Natalia Mount is a dynamic cultural producer with extensive experience in arts leadership, innovative programming, development and communications. Mount has worked at nationally significant institutions such as MoMA PS1 and Clocktower Productions, both in New York City. Currently, Mount is the executive director of Pro Arts in Oakland.
Once a month, poets, writers, visual artists, and musicians come together at Pro Arts Gallery in downtown Oakland and collaborate on a cross-genre presentation of new work entitled the Hybrid Series. To date, Pro Arts has hosted poets and writers Sara Mumolo, Emily Hunt, Harmony Holiday, Norma Cole, Gillian Olivia Blythe Hamel, Candace Eros Díaz, and Louise Mathias.
Conceived and curated with the aim to serve as a departure from the more conventional mode of presentation of material, the Hybrid Series swaps the standard practice of same-genre groupings—such as the poetry reading, artist talk, music performance or lecture—for that of a community gathering, a format that is open, fluid, and accessible to diverse audiences. The main idea of the Hybrid Series is to actually connect ideas, text, image, and sound. We believe that the hybridization across life-spheres and aesthetic experiences yields positivity and promotes cultural symbiosis and plurality across genres, elevating the artist above the hierarchies inherent in the myopic nature of academically grounded work. Along with our other programs, the Hybrid Series at Pro Arts is designed to expand the possibilities for experimentation and innovation in contemporary art. After only four installments of this series so far, we are convinced that the platform we have created to accommodate the series can and will continue to foster new collaborations among artists.
To give a taste of what you might expect should you attend, I will summarize here our first Hybrid Series event that took place on March 12, 2016. We opened the night with an artist talk by Adia Millett who discussed her practice as it related to her solo exhibition entitled Re-Connect (installed at Pro Arts at the time). Topics that prompted larger conversation with the audience revolved around questions related to feminist aesthetics, abstraction, and community identity. Next, Elisabeth Nicula presented her new work entitled Sense Memories, an exploration into image and experience. For Sense Memories, Nicula searched through her hard drive and cell phone for snapshots that she had forgotten, treating her digital cache as a source of found objects that are discrete moments from her life, remembered by machinery. Human memories are imperfect, exaggerated, or conflated, but exist in the fullness of an inner life.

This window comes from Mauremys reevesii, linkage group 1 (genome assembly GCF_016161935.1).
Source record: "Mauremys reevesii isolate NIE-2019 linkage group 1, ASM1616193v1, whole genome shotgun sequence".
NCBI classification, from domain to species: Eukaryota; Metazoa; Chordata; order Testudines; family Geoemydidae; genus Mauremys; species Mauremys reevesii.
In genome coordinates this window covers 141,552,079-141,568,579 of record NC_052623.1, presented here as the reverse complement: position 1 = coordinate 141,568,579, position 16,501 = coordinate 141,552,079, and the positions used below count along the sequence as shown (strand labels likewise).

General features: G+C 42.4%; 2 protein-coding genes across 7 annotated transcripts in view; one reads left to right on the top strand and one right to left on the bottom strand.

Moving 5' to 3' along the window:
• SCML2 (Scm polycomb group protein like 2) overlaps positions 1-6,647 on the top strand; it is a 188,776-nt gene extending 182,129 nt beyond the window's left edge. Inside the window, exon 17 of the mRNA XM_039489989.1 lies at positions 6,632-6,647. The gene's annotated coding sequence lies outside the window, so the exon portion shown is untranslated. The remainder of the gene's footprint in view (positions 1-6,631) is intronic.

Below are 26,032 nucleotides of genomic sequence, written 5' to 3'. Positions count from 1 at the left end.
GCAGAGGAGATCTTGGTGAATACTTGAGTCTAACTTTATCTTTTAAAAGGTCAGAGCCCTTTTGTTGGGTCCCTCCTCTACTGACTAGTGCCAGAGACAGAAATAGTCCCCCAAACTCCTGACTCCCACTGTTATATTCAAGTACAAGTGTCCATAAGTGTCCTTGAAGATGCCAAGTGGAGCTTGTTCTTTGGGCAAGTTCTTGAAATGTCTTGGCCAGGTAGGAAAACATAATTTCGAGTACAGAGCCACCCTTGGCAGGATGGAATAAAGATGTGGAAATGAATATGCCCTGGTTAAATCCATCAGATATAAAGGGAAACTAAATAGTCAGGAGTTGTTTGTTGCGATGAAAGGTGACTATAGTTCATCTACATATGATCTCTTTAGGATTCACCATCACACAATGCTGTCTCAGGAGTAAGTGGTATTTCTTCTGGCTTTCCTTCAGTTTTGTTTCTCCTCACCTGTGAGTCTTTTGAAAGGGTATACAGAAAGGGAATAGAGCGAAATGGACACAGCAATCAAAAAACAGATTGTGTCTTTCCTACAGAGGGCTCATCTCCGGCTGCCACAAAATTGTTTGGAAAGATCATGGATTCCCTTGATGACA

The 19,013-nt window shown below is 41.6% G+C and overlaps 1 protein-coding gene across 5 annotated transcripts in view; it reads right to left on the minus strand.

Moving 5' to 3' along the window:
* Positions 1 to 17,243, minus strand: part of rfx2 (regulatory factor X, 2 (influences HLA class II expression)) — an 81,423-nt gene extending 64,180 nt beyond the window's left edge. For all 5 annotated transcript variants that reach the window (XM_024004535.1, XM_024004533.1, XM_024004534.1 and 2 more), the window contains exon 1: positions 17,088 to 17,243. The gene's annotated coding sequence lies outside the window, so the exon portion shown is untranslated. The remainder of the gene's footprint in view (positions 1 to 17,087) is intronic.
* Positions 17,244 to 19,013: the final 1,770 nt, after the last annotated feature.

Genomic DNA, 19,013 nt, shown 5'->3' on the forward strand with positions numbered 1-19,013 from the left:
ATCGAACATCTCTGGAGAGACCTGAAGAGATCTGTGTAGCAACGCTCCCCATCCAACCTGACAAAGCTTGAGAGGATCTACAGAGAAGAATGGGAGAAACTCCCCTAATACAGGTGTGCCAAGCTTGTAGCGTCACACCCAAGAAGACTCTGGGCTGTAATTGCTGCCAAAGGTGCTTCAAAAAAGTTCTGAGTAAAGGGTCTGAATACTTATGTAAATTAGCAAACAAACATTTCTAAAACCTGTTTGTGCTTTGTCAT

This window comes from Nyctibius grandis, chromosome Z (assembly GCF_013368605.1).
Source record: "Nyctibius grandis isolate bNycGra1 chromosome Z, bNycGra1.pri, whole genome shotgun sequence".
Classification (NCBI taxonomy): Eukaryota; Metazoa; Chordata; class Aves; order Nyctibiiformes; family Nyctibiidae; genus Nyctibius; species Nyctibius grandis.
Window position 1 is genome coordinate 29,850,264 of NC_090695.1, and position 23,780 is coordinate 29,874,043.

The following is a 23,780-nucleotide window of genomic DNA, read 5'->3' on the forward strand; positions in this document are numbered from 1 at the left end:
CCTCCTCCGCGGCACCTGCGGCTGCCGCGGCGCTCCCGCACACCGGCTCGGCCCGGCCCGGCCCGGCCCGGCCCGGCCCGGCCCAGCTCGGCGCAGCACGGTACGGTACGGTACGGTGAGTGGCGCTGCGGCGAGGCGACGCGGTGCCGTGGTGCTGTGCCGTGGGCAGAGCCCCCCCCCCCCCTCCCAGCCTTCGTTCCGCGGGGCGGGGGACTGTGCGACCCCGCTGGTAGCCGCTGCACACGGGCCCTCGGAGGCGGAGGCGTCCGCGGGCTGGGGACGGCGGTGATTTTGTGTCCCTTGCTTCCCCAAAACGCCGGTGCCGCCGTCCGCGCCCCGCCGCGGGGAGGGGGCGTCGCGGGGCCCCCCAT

SL Morse performed “The Myth of Sisyphus by Albert Camus”—a conceptual rendering of the seminal work translated into Morse code. SL Morse performs modernist literature through Morse code translations from text to musical notation for a drum kit. “The Myth of Sisyphus by Albert Camus” followed the arc of the essay, where Sisyphus is condemned to ceaseless, pointless labor, has a temporary reprieve, then returns to pushing a heavy rock up a hill that always falls down, finally reconciling himself to his fate that absurd labor is preferable to nonexistence.
Last, audiences enjoyed a reading by Oakland-based poet Sara Mumolo, who read from her collection of poems, Mortar (Omnidawn, 2013). In accompaniment to her reading, Sara chose to screen various repetitive yet entertaining videos, found on the internet and YouTube. This gesture both complemented her words and provided another access point to her ideas. By straddling both worlds (text and moving image), Sara was able to break away from the mold of a traditional format for poetry reading—shifting her perspective, the perspective of the audience, and the notion of what poetry reading might entail.
Photo: Pro Arts Gallery Hybrid Series. Photo credit: Pro Arts.